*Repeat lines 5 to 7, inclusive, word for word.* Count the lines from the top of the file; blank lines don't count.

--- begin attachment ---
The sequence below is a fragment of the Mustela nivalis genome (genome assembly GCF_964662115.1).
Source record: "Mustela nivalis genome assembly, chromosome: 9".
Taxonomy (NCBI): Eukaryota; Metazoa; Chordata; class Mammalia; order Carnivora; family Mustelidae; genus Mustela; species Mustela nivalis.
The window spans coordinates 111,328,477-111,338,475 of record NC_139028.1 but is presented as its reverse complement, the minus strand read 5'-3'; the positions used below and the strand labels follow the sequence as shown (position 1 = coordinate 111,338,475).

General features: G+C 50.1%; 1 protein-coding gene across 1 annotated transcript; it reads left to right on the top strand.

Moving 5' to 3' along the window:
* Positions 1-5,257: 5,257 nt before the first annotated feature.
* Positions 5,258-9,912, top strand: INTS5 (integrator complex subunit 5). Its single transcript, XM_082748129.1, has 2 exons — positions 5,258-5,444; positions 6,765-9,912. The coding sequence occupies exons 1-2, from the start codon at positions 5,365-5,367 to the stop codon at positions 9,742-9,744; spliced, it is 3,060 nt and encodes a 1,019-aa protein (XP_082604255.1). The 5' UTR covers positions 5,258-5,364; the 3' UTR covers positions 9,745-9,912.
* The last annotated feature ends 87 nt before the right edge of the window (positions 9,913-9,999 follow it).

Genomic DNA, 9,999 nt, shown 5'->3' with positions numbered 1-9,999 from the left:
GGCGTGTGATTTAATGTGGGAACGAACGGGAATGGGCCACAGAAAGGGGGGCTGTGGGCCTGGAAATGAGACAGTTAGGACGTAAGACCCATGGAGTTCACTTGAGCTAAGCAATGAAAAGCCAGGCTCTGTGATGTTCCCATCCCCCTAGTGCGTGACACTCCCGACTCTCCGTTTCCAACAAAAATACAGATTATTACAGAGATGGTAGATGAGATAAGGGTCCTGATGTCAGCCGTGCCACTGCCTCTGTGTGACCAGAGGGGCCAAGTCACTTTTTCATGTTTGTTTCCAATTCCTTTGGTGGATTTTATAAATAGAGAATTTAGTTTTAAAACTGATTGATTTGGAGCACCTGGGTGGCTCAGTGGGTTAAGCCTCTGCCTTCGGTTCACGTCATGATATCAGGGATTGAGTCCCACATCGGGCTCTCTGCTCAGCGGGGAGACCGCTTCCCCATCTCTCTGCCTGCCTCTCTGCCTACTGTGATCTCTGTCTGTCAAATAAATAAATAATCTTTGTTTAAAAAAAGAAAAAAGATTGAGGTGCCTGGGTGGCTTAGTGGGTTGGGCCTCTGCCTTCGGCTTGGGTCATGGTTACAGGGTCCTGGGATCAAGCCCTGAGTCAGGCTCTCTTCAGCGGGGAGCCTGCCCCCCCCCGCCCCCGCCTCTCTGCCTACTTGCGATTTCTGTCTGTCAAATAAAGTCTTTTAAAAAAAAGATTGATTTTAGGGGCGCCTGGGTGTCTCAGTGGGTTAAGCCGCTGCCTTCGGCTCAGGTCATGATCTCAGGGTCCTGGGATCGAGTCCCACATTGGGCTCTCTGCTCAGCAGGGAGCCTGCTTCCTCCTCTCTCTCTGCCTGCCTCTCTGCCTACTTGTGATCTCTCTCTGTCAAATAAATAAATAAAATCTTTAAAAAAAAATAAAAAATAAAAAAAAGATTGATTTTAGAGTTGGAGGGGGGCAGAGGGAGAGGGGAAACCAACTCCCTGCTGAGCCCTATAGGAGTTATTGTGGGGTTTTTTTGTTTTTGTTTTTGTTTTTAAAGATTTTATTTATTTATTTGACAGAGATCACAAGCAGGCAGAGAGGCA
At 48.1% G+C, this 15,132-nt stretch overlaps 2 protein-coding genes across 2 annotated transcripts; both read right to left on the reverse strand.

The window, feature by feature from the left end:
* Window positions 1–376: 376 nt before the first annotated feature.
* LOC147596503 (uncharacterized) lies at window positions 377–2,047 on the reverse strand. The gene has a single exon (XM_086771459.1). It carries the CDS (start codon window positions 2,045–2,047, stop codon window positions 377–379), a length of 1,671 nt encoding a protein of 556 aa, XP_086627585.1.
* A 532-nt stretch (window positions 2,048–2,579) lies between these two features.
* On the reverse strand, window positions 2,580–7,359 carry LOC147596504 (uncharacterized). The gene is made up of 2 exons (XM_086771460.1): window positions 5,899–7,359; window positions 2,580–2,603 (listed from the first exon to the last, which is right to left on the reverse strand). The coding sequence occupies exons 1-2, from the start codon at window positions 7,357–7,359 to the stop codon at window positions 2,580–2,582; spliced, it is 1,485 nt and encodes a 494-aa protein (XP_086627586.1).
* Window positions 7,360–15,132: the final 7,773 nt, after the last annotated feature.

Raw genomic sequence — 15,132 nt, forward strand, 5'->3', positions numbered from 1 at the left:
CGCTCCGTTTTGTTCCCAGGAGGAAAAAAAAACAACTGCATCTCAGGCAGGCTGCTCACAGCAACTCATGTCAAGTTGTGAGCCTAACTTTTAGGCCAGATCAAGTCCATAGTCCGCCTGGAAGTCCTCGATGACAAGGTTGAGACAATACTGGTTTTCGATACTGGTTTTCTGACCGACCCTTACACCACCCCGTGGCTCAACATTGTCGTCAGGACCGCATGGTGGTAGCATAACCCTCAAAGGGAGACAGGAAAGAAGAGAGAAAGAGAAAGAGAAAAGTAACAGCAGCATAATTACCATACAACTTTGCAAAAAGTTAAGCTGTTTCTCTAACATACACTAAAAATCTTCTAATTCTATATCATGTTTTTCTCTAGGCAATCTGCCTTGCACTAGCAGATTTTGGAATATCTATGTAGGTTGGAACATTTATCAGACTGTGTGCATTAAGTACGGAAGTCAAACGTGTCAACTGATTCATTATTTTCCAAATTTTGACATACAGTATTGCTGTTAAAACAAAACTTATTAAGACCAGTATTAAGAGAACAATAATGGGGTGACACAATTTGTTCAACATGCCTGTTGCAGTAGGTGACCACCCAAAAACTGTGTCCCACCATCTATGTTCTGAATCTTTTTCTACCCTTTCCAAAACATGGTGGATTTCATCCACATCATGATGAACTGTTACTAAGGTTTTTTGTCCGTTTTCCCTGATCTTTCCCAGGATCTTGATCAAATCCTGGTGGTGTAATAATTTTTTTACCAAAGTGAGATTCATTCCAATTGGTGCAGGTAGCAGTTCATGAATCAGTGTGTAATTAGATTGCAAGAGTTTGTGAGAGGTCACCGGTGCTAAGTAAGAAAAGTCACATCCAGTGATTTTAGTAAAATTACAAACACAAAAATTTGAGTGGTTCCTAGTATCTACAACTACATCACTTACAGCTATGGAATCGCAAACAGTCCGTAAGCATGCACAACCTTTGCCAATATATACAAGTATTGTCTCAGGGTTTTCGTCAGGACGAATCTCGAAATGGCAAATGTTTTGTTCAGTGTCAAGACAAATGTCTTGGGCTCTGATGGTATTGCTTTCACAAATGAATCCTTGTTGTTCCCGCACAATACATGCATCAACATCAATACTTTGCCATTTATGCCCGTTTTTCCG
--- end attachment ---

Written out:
General features: G+C 50.1%; 1 protein-coding gene across 1 annotated transcript; it reads left to right on the top strand.

Moving 5' to 3' along the window:
* Positions 1-5,257: 5,257 nt before the first annotated feature.